Cynthia Kuk was just 10 years old when they had a conversation that would change their life forever.

"My mother, who worked as a translator for the government at the time, had been diagnosed with breast cancer, and after her chemotherapy treatments she would get really sick," Kuk, who uses they/them pronouns, recalls. "When I asked my dad why mom was puking so much, he said it was because of the medicine she was taking that would help her get better."

Kuk's response was immediate: "That's so stupid! Why would a medicine make you feel worse instead of better? When I'm older, I want to create medicine that won't make people sick like that."

Nine years later, Kuk traveled from their native Hong Kong to the United States to do exactly that. Kuk enrolled in a small, liberal arts college for their Bachelor's degree, and then four years later started a PhD program in cancer research. Although Kuk's mother was in remission from her cancer at the time, Kuk's goal was the same as it had been as a 10-year-old watching her suffer through chemotherapy: to design a better cancer treatment, and change the landscape of cancer research forever.

Since then, Kuk's mission has changed slightly.

"My mom's cancer relapsed in 2008, and she ended up passing away about five years after that," Kuk says. "After my mom died, I started having this sense of urgency. Cancer research is such that you work for twenty years, and at the end of it you might have a fancy medication that could help people, but I wanted to help people now." With their mother still at the forefront of their mind, Kuk decided to quit their PhD program and enter medical school.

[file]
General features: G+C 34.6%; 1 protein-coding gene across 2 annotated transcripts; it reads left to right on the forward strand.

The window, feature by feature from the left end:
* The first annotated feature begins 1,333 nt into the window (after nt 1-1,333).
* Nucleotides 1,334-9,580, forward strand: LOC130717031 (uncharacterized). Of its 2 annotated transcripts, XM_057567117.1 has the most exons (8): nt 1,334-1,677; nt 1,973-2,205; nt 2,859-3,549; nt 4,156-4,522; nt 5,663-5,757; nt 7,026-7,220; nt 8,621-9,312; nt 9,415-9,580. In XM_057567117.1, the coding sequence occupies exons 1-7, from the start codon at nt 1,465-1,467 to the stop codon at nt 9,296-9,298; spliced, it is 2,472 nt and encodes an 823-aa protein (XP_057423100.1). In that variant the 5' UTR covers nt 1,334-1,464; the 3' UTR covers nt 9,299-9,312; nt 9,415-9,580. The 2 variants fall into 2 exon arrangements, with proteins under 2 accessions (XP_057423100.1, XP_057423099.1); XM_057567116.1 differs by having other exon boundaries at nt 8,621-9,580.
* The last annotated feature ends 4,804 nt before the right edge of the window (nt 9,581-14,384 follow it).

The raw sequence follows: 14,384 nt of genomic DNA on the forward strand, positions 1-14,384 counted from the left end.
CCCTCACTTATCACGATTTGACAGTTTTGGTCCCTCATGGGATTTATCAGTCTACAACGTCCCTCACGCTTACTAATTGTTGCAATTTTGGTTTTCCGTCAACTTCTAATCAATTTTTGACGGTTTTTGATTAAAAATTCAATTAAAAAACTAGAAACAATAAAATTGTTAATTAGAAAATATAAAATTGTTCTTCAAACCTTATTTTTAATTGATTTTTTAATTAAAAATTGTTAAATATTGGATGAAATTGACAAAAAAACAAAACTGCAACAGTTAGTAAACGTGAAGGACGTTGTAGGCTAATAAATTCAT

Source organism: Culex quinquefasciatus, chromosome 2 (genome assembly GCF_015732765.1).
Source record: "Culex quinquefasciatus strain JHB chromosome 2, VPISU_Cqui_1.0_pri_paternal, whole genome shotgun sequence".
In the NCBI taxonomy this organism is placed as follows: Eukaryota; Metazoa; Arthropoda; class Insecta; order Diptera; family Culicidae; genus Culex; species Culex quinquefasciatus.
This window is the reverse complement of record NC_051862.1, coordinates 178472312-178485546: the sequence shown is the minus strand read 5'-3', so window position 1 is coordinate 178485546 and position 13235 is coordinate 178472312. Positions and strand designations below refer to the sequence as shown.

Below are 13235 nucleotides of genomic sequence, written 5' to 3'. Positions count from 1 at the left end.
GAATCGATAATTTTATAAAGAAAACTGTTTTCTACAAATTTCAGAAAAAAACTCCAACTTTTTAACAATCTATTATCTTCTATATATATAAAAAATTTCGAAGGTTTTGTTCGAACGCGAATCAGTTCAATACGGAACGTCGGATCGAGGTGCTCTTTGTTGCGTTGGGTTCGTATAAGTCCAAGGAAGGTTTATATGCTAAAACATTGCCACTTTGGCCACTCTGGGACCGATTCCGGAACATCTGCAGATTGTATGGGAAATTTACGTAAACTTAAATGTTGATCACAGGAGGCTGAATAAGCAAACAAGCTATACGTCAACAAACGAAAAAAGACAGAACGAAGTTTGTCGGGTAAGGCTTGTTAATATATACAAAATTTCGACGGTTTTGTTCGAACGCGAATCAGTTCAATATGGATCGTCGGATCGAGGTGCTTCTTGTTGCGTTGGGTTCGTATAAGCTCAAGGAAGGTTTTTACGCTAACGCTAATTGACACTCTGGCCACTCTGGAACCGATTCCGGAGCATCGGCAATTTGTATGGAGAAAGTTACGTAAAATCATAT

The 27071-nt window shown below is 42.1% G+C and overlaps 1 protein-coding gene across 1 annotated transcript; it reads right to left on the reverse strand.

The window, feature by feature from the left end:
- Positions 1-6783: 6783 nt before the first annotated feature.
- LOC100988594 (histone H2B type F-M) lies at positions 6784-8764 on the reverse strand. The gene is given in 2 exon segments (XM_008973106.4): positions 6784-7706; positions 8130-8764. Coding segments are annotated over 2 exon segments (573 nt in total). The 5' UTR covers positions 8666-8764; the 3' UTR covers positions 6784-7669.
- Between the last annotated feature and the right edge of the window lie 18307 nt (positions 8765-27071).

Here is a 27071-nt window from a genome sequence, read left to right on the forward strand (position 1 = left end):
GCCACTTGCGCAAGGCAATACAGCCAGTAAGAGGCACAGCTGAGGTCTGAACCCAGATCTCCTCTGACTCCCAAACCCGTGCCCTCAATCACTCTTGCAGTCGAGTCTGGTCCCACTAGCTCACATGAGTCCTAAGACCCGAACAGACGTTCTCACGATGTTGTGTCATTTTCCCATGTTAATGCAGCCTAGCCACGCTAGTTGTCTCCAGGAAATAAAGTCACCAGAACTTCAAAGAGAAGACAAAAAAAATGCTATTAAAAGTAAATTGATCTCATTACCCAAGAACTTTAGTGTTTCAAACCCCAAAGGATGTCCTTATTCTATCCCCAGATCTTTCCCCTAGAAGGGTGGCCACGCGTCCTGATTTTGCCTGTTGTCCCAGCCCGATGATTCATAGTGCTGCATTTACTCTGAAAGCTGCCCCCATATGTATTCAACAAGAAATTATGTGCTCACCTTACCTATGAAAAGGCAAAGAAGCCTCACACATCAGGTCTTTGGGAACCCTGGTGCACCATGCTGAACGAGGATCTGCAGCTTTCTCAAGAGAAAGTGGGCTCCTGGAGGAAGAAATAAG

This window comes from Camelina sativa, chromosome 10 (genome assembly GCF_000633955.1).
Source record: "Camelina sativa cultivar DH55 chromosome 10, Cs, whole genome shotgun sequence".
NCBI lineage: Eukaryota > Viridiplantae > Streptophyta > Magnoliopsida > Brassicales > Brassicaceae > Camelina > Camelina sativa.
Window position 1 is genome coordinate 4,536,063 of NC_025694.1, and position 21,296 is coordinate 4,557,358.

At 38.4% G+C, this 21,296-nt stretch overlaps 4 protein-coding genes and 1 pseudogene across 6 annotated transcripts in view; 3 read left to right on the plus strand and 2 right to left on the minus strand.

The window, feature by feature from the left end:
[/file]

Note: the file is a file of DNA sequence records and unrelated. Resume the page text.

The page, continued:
Now, Kuk plans to pursue a career in emergency medicine – not only because they are drawn to the excitement of the emergency room, but because the ER is a place where the most marginalized people tend to seek care.

"I have a special interest in the LGBTQ+ population, as I identify as queer and nonbinary," says Kuk. "A lot of people in this community and other marginalized communities access care through the ER and also tend to avoid medical care since there is a history of mistreatment and judgement from healthcare workers. How you carry yourself as a doctor, your compassion, that can make a huge difference in someone's care."

In addition to making a difference in the lives of LGBTQ+ patients, Kuk wants to make a difference in the lives of patients with cancer as well, like their mother had.

"We've diagnosed patients in the Emergency Department with cancer before," Kuk says. "I can't make cancer good news but how you deliver bad news and the compassion you show could make a world of difference to that patient and their family."

During their training, Kuk advocates for patients by delivering compassionate and inclusive care, whether they happen to have cancer or not. In addition to emphasizing their patient's pronouns and chosen names, they ask for inclusive social and sexual histories as well as using gender neutral language. In doing this, they hope to make medicine as a whole more accessible for people who have been historically pushed aside.

"I'm just one person, and I can't force everyone to respect you, if you're marginalized," Kuk says. "But I do want to push for a culture where people appreciate others who are different from them."